• The article mentions that concerns over the lack of "openness" in Google's search, are "driving the effort to develop an open-source search engine."
    • "Search should be transparent, open and participatory," said Jimmy Wales, founder of Wikipedia... Wales says Internet search is plagued by the same problems that bedeviled proprietary software - lack of accountability, transparency and freedom."
    • "Google closely guards its top-secret formula for ranking Web sites, making it impossible for a publisher to know why a site might enjoy front-page ranking one day in the search results and drop to Page 100 the next."
    • "... Wales' programmers will publicly disclose their algorithms for ranking results in the Wikia Search project."

Well Google, if openness is truly an important principle to Google, why not agree to make Google's search algorithm, which is the industry's ultimate "Black Box", "open" to all so all can benefit?

WSJ "Googling 'Monopoly' Op-Ed Superficial

Google must be worried about their Doubleclick acquisition having arranged an op-ed in the Wall Street Journal today entitled Googling 'Monopoly' by PFF President Tom Lenard and Emory University professor Paul Rubin.

  • While Google must be thankful for the placement in the WSJ, they have to be bummed about the unfortunate title.
    • Google loves to generously slather the "opoly" epithet on any formidable competitor who is in their way, so it must drive them crazy when it sticks to them in the WSJ.

First, let me say that I genuinely respect Mr Lenard and Mr. Rubin, and understand that on antitrust issues, analysts can honestly disagree on outcomes and impacts.

Debunking more net neutrality revisionist history

Liberal blogger Matt Stoller of OpenLeft has a post at Save the Internet that lamely tries to rewrite "the history of net neutrality" in his commentary about his interview with FCC Commisioner Michael Copps.

My oops on Google's oops in speaking out of school on merger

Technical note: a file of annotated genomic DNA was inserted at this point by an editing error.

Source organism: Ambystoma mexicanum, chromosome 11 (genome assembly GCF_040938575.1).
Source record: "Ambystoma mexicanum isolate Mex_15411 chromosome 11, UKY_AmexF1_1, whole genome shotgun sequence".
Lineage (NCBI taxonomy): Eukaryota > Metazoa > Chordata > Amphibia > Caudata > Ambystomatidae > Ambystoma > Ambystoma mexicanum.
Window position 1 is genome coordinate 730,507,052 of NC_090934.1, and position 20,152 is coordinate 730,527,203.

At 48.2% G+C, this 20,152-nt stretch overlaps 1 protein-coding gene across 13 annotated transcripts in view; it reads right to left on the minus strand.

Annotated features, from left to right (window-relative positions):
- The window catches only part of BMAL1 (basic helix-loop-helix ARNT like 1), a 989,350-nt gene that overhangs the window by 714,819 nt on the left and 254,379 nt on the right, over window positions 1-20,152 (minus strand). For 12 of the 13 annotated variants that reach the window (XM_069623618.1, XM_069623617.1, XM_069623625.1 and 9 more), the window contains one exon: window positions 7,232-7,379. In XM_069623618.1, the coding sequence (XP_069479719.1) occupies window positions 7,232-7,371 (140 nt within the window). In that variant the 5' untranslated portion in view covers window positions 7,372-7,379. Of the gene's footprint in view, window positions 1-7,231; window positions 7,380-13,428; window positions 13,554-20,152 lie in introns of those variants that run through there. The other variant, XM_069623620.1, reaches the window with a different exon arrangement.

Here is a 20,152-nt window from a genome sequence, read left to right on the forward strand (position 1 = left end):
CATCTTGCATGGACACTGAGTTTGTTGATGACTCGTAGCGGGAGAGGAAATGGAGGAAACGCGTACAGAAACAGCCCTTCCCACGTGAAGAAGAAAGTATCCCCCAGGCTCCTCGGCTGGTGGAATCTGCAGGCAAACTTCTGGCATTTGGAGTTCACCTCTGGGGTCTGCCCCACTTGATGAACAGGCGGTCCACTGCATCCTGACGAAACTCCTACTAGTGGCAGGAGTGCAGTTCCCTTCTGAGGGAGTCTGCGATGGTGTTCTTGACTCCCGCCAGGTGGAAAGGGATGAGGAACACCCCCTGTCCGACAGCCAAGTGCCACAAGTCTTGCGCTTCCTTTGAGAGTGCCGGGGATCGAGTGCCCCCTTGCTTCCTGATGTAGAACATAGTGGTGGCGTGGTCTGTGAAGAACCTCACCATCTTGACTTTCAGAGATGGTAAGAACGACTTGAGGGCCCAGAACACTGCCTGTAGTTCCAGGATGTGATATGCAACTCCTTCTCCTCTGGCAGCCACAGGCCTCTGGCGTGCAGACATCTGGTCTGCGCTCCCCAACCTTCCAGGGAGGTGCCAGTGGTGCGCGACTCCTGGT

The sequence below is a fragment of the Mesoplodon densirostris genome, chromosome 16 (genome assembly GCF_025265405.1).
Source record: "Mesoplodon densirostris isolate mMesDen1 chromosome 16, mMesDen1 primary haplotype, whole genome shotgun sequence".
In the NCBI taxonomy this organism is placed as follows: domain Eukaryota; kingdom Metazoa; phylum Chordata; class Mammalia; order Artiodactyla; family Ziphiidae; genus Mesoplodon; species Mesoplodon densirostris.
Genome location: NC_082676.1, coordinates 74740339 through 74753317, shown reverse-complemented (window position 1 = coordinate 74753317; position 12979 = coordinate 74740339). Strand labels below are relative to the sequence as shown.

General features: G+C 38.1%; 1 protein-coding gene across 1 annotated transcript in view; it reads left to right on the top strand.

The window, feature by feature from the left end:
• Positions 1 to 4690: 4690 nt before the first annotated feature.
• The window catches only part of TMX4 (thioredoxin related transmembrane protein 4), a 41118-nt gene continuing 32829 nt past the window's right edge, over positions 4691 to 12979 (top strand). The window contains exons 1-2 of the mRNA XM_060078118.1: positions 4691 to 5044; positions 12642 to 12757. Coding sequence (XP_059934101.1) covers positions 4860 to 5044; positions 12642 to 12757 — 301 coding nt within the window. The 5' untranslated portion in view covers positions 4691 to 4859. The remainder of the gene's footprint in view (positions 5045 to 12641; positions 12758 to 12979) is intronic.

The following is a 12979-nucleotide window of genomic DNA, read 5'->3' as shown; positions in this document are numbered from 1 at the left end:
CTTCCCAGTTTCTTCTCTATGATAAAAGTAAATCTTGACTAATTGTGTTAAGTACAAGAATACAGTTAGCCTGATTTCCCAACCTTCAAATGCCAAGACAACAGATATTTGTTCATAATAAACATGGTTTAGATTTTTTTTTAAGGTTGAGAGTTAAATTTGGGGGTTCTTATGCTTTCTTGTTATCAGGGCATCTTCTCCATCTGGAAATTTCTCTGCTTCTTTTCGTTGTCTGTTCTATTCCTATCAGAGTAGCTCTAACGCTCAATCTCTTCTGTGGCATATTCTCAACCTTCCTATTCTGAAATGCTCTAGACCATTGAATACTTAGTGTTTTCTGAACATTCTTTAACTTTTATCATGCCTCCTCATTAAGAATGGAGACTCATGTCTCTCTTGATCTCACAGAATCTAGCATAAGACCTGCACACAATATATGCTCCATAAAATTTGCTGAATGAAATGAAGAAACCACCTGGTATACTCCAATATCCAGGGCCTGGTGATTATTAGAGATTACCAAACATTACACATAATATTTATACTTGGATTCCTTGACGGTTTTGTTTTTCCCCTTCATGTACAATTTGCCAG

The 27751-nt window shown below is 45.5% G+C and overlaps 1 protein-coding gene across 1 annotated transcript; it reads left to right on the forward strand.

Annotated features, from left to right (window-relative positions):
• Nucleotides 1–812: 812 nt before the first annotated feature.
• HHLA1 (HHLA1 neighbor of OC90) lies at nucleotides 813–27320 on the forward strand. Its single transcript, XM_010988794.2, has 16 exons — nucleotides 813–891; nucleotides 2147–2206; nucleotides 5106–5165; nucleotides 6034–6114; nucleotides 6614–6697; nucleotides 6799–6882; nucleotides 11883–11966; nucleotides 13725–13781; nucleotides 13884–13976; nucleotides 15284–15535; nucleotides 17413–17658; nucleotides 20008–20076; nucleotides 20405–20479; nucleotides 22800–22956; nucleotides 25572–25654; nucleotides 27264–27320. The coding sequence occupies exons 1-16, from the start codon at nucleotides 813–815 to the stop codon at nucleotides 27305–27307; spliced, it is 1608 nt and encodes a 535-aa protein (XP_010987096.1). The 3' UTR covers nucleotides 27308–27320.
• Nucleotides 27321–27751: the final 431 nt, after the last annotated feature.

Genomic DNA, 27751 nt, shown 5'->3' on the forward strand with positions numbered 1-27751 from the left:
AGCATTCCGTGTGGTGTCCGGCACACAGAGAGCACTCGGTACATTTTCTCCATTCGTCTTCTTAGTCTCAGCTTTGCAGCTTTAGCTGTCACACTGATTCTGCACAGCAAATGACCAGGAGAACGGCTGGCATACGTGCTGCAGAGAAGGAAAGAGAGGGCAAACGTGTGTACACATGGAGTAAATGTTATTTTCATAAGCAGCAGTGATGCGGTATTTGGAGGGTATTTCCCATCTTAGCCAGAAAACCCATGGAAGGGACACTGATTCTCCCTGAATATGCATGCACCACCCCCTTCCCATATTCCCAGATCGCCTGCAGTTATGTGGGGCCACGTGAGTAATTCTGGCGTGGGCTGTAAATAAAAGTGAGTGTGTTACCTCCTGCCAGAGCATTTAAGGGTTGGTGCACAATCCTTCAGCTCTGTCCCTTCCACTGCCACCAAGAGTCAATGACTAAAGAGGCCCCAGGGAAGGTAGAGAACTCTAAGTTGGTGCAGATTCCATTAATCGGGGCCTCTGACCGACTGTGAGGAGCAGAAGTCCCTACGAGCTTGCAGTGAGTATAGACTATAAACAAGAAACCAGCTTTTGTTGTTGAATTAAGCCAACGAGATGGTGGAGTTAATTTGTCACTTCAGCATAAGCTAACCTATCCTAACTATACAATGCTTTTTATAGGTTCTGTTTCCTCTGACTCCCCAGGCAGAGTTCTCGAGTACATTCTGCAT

A couple of readers kindly pointed out that I made my own oops in my early August blog post: "Oops! Googleopolist's wife speaks out of school on pending merger."

I regret any confusion I created in mistaking that "Google product manager" Susan Wojcicki" was married to Google co-founder Sergey Brin -- in fact she is the sister-in-law of Google co-founder Sergey Brin, and also one of the earliest employees of Google.

On summer hiatus

Note to readers:  Precursorblog will be on summer hiatus returning August 20th.

Oops! Googleopolist's wife talks out of school on pending merger

Investors Business Daily and Pete Barlas had a super antitrust scoop today embedded in its article "Video, Cell, Display Ads get More Google Focus".

The article quoted "Google product manager" Susan Wojcicki, (who also just recently married Google co-founder Sergey Brin), candidly defining the online ad market to reporters.

  • Her blunt public market defintion must have Google's antitrust lawyers absolutely cringing and muttering expletive deleteds.

During a meeting with reporters, IBD quoted Ms. Wojcicki saying:

Looks like Canada may review Google-DoubleClick along with FTC and EC

It seems that our friends up North may also be concerned about the anti-competitive impact of the Google-Double-Click merger.

CIPPIC, the Canadian Internet Policy and Public Interest Clinic, is requesting that the Canadian authorities review the Google-Double-Click merger to determine if it is anti-competitive.

  • Seems from their filing that they have similar concerns as the FTC and the EC.
  • Could this be evidence of momentum in the growing concern over this merger? Yep. 

I've done a lot of work on the facts surrounding this merger case and am very confident that the more authorities learn about the facts of the case -- the more concerned and troubled they will get about the profound and broad implications this merger portends for the future of the Internet business model for accessing content.